Will US intelligence have to release a recording and report on Jamal Khashoggi’s assassination public? The Open Society foundation felt it had obtained a first step in this direction, after a federal judge ordered the intelligence services on Tuesday to recognize the existence of these exhibits.
The Open Society Justice Initiative, the legal arm of the foundation of American billionaire George Soros, had attacked the CIA and other American intelligence agencies in civil cases for failing to act on his Freedom of Information request. Act, guaranteeing freedom of information. She asked to see all their documents related to the assassination of the Saudi journalist and dissident at the Saudi consulate in Istanbul on October 2, 2018.
Trump had spoken about it publicly
The CIA and the Office of the Director of National Intelligence, in particular, had rejected the request, citing exemptions related to national security for not confirming the very existence of these documents. But New York federal judge Paul Engelmayer said on Tuesday that, since this recording and this report had been very publicly mentioned by the Trump administration, this pithy rejection was not enough. He ordered the intelligence to formally acknowledge its existence by listing it in an “index” and to explain, “within two weeks”, on what legal grounds it should continue to keep it secret.
The judge notably cited remarks by Donald Trump at the end of 2018, in which the president acknowledged that the United States “had the recording” and indicated that the CIA, after investigation, had “not concluded” to the responsibility of the Saudi Crown Prince Mohammed ben Salman.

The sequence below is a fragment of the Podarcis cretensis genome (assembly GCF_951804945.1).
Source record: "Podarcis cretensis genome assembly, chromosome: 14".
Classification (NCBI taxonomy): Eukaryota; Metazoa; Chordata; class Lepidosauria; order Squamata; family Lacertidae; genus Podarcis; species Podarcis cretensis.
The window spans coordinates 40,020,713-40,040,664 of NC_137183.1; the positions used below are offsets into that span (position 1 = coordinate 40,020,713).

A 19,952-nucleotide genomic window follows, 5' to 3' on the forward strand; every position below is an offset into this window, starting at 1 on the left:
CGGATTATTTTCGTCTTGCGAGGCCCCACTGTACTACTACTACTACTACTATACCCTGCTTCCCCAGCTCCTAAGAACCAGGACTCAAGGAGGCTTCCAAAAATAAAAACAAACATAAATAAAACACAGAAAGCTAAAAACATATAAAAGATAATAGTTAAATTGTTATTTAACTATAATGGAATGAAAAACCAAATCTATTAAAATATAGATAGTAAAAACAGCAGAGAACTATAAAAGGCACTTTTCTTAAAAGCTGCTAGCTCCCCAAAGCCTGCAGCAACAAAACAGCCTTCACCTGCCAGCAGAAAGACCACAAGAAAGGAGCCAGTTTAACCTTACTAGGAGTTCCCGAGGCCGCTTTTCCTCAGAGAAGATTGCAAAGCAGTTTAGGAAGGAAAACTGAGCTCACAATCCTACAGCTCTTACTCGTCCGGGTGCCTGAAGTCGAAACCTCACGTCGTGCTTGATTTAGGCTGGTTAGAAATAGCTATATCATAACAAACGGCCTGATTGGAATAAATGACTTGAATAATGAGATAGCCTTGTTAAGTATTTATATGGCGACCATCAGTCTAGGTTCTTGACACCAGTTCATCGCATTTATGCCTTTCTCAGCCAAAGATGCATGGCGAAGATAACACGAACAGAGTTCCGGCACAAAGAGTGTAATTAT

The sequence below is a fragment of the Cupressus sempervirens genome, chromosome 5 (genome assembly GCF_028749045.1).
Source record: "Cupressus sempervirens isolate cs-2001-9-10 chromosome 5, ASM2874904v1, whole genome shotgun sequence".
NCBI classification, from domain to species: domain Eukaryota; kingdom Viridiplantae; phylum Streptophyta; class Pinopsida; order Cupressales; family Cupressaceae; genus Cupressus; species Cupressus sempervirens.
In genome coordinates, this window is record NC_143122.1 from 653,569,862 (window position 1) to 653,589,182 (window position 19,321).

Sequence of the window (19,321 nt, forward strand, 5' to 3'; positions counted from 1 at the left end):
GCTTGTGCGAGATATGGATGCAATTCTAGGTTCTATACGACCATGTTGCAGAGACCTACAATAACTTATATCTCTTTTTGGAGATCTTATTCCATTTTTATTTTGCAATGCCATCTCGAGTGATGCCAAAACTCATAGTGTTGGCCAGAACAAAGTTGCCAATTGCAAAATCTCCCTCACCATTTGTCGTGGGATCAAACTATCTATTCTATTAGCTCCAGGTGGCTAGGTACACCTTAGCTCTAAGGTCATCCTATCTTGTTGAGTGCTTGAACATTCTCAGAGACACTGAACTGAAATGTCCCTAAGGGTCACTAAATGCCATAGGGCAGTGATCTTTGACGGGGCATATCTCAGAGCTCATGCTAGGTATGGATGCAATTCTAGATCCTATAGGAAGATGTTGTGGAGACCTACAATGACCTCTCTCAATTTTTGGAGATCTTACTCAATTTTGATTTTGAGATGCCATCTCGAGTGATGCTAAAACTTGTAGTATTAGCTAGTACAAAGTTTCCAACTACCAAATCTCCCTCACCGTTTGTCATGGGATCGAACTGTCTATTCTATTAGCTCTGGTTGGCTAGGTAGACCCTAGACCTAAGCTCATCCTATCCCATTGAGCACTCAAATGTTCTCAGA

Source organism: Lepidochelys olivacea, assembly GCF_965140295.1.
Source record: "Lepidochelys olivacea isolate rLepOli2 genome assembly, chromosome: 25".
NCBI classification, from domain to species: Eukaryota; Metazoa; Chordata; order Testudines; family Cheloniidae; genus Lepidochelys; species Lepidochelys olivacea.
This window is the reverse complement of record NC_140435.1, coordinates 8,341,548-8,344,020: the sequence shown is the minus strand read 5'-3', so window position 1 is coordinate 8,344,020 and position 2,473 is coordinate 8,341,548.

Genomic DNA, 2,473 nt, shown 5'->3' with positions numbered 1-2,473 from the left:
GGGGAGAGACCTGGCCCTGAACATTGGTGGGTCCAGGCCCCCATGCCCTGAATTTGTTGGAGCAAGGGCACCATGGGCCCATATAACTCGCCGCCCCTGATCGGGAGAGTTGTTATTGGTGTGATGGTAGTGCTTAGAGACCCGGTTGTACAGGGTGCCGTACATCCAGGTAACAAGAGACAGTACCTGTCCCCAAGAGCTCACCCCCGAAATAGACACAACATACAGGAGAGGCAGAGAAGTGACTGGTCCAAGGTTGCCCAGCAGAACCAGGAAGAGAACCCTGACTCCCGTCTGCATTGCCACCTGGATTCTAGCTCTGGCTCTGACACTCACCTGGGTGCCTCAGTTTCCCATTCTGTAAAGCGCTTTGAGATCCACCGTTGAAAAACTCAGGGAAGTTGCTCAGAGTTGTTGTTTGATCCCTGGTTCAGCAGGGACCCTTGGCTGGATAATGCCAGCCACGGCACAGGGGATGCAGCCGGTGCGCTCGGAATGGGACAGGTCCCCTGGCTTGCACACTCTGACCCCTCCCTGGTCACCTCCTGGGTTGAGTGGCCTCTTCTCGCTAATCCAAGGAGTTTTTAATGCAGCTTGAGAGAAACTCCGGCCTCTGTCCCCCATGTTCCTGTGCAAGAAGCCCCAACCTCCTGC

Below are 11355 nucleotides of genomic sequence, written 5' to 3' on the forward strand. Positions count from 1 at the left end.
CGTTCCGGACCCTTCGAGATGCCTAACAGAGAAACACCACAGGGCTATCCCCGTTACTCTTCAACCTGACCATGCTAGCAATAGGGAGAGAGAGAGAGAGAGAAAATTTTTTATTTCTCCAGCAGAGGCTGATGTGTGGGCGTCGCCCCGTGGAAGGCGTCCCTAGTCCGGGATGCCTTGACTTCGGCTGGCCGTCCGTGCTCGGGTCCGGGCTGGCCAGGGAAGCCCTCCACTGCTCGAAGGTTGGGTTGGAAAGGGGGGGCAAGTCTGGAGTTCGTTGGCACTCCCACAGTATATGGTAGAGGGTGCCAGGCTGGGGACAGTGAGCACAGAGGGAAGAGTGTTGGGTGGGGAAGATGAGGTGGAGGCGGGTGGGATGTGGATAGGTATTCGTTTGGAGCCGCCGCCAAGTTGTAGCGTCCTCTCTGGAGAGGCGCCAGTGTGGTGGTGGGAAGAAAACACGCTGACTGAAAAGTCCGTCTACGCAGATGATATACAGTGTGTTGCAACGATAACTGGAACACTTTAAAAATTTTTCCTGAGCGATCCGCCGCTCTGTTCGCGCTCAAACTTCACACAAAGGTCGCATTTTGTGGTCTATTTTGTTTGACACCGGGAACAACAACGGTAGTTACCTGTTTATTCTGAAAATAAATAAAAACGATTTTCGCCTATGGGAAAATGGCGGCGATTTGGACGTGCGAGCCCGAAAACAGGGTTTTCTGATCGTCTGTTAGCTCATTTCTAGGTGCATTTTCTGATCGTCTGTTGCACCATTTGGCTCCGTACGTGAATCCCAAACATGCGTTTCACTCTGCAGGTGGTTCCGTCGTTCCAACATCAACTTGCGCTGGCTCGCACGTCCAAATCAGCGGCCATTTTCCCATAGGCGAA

The judge’s decision does not order the disclosure of these potentially key elements in this spectacular assassination. But according to Amrit Singh, a lawyer for the Open Society Justice Initiative, Tuesday’s decision constitutes “a vital step to end impunity” which she said benefited the prince and other officials.
Jamal Khashoggi, who lived in the United States and was a contributor to the daily The Washington Post, was murdered and his body cut into pieces at the consulate, where he went to retrieve a document. His remains have never been found.
His murder caused a serious diplomatic crisis with Riyadh and tarnished the image of the crown prince, named by Turkish officials as the sponsor of the murder.